The Mental Toll of University

Studies show that children today report more anxiety than child psychiatric patients in the 1950s. Everyone has heard that statement, but for us university students it’s almost a reality.

It is no secret that anxiety and depression are things that almost everyone goes through nowadays – the only problem is that most students think it’s normal and they just carry on with their lives. The question is, how do you know that you really do suffer from anxiety or depression?

Here’s how:

Let’s look at depression first –

Depression is considered to be the most common mental illnesses, defined as an illness that leaves you feeling alone, helpless and even completely detached from the world. It can interfere with everything in your life, making even the most basic daily task difficult to do. Symptoms themselves include, but are not limited to, changes in sleeping and eating habits, overwhelming feelings of sadness and hopelessness, seeing life as pointless and because of that having difficulty paying attention or working. Having some of these symptoms does not always mean that you’re depressed. Life is complicated and we all face some of these issues from time to time. However, if you experience these symptoms regularly – or several symptoms together, it might be time for you to ask for help.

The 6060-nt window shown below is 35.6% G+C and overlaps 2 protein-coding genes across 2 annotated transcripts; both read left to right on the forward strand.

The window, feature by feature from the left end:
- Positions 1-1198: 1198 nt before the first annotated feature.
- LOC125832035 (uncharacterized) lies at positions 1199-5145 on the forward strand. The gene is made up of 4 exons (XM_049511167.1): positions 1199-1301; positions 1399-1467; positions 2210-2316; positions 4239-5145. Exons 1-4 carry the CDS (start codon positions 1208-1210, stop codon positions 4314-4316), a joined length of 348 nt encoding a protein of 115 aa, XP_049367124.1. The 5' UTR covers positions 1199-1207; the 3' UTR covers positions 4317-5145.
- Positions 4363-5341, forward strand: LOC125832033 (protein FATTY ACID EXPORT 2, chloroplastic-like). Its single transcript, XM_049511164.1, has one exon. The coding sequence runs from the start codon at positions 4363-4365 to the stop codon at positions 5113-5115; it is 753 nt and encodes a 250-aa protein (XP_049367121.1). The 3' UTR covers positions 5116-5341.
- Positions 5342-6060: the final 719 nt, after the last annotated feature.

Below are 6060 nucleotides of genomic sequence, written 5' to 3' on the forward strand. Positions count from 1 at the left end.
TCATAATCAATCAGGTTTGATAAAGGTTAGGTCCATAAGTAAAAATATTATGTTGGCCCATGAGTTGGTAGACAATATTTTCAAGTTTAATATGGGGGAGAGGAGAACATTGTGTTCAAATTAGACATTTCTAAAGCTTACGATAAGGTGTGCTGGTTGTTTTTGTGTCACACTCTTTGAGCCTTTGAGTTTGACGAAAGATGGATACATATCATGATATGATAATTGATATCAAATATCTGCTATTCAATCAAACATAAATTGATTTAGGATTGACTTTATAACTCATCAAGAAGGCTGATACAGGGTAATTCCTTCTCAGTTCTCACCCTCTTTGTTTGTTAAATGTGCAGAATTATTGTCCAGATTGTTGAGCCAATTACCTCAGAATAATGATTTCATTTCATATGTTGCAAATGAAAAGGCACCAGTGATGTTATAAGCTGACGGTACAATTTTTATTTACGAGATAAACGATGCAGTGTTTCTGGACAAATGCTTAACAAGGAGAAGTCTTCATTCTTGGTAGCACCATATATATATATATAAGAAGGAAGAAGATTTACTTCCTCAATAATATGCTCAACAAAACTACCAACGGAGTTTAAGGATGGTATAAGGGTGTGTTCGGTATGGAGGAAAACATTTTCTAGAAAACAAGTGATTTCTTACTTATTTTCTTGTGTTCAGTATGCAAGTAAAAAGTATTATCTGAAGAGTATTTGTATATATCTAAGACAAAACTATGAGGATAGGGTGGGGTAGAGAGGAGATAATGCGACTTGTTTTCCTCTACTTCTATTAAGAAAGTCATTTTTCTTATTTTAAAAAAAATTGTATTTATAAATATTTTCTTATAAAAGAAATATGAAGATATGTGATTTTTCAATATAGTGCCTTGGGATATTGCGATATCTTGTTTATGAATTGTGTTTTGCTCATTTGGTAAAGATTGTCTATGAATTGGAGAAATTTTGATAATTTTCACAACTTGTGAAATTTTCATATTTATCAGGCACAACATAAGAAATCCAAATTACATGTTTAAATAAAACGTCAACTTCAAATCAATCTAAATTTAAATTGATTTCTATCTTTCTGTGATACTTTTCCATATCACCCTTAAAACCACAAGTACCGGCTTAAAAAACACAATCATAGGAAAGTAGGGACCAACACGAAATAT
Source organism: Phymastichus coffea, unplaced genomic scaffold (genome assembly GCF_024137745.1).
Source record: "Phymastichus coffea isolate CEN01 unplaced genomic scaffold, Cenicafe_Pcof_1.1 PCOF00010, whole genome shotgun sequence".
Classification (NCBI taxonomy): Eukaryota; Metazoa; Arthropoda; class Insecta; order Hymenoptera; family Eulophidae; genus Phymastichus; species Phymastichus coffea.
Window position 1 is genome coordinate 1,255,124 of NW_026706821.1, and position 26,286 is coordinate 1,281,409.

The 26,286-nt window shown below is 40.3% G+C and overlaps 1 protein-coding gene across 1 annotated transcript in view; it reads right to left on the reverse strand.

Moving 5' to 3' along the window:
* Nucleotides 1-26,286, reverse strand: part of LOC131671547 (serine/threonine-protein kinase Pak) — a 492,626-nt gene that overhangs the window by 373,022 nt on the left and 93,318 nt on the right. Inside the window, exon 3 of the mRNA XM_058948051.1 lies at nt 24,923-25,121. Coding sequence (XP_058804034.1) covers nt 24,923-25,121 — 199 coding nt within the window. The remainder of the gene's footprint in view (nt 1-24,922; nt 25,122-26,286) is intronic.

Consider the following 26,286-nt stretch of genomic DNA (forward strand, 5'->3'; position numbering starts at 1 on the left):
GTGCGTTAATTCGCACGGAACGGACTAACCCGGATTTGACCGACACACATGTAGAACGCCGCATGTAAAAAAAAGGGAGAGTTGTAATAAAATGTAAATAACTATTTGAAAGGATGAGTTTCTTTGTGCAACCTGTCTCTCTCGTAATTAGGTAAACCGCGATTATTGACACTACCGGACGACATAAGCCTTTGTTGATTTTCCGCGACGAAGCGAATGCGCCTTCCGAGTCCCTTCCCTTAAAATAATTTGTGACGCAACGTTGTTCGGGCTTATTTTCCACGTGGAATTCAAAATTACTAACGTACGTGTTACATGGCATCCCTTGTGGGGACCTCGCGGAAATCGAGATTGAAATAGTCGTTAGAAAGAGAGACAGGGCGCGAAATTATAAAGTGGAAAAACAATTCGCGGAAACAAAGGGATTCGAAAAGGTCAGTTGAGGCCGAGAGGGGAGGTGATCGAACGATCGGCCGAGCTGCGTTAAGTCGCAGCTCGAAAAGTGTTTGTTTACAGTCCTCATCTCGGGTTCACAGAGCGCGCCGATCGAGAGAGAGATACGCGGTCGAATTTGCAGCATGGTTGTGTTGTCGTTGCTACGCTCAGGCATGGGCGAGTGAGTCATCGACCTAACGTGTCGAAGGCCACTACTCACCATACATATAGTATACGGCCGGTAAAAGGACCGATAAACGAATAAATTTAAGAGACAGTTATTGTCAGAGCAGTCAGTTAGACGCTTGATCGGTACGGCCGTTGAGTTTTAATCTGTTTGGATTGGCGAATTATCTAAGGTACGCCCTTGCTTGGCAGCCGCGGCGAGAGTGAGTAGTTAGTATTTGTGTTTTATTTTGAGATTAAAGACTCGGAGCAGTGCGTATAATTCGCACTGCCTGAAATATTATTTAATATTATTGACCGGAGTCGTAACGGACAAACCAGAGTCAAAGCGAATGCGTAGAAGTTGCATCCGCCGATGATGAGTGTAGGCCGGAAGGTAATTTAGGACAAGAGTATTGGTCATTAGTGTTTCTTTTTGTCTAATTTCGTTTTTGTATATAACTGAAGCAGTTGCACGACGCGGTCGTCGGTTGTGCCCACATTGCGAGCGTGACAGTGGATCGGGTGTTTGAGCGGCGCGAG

Then, anxiety –

Low levels of stress and anxiety are a part of most people’s lives. Experiencing these feelings does not always mean that you have an anxiety disorder. Anxiety disorders happen when anxiety interferes with your daily life, halting your ability to function, and causing an immense amount of stress and fear, almost constantly. There are many different types of anxiety disorders, such as PTSD or OCD, but the most common is Generalized Anxiety Disorder. This refers to general constant, severe anxiety that stops you from feeling ‘normal’.

So now that you know what to look out for, what do you do?

The first thing is to open up to someone. It doesn’t have to be a counsellor, just talking to a friend and sharing how you feel could help you feel lighter. When you feel ready you should open up to a professional.

The most important thing to remember is that you are not alone. Don’t stay miserable, ask for help.

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